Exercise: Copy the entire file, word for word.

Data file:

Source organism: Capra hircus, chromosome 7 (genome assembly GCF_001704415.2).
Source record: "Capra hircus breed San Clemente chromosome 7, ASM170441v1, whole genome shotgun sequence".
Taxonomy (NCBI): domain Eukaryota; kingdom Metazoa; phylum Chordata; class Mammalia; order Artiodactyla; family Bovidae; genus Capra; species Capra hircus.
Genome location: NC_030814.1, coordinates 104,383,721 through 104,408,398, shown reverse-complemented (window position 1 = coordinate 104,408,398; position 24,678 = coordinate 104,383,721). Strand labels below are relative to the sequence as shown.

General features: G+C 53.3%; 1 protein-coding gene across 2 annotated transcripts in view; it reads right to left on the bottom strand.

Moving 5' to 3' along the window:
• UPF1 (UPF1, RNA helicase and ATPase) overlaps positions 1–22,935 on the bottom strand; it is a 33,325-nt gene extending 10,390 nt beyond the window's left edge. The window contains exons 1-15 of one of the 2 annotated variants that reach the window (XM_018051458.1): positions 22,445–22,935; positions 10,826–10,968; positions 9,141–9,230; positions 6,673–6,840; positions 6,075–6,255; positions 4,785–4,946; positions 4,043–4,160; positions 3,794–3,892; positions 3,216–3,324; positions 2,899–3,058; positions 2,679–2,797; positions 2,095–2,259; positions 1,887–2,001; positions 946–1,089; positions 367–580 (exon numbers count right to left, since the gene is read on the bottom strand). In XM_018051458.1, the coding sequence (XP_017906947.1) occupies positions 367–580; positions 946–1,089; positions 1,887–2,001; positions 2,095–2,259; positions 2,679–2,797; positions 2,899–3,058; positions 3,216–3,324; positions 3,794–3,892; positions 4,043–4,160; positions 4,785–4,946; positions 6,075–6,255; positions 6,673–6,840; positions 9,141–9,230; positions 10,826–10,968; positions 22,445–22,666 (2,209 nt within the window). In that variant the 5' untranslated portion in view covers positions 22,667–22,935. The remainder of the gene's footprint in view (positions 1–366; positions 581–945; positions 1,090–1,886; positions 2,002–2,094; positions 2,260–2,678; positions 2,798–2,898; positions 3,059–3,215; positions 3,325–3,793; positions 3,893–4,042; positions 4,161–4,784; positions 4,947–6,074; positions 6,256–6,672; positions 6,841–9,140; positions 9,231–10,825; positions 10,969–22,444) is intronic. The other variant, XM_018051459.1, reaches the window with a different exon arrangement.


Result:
Source organism: Capra hircus, chromosome 7 (genome assembly GCF_001704415.2).
Source record: "Capra hircus breed San Clemente chromosome 7, ASM170441v1, whole genome shotgun sequence".
Taxonomy (NCBI): domain Eukaryota; kingdom Metazoa; phylum Chordata; class Mammalia; order Artiodactyla; family Bovidae; genus Capra; species Capra hircus.
Genome location: NC_030814.1, coordinates 104,383,721 through 104,408,398, shown reverse-complemented (window position 1 = coordinate 104,408,398; position 24,678 = coordinate 104,383,721). Strand labels below are relative to the sequence as shown.

General features: G+C 53.3%; 1 protein-coding gene across 2 annotated transcripts in view; it reads right to left on the bottom strand.

Moving 5' to 3' along the window:
• UPF1 (UPF1, RNA helicase and ATPase) overlaps positions 1–22,935 on the bottom strand; it is a 33,325-nt gene extending 10,390 nt beyond the window's left edge. The window contains exons 1-15 of one of the 2 annotated variants that reach the window (XM_018051458.1): positions 22,445–22,935; positions 10,826–10,968; positions 9,141–9,230; positions 6,673–6,840; positions 6,075–6,255; positions 4,785–4,946; positions 4,043–4,160; positions 3,794–3,892; positions 3,216–3,324; positions 2,899–3,058; positions 2,679–2,797; positions 2,095–2,259; positions 1,887–2,001; positions 946–1,089; positions 367–580 (exon numbers count right to left, since the gene is read on the bottom strand). In XM_018051458.1, the coding sequence (XP_017906947.1) occupies positions 367–580; positions 946–1,089; positions 1,887–2,001; positions 2,095–2,259; positions 2,679–2,797; positions 2,899–3,058; positions 3,216–3,324; positions 3,794–3,892; positions 4,043–4,160; positions 4,785–4,946; positions 6,075–6,255; positions 6,673–6,840; positions 9,141–9,230; positions 10,826–10,968; positions 22,445–22,666 (2,209 nt within the window). In that variant the 5' untranslated portion in view covers positions 22,667–22,935. The remainder of the gene's footprint in view (positions 1–366; positions 581–945; positions 1,090–1,886; positions 2,002–2,094; positions 2,260–2,678; positions 2,798–2,898; positions 3,059–3,215; positions 3,325–3,793; positions 3,893–4,042; positions 4,161–4,784; positions 4,947–6,074; positions 6,256–6,672; positions 6,841–9,140; positions 9,231–10,825; positions 10,969–22,444) is intronic. The other variant, XM_018051459.1, reaches the window with a different exon arrangement.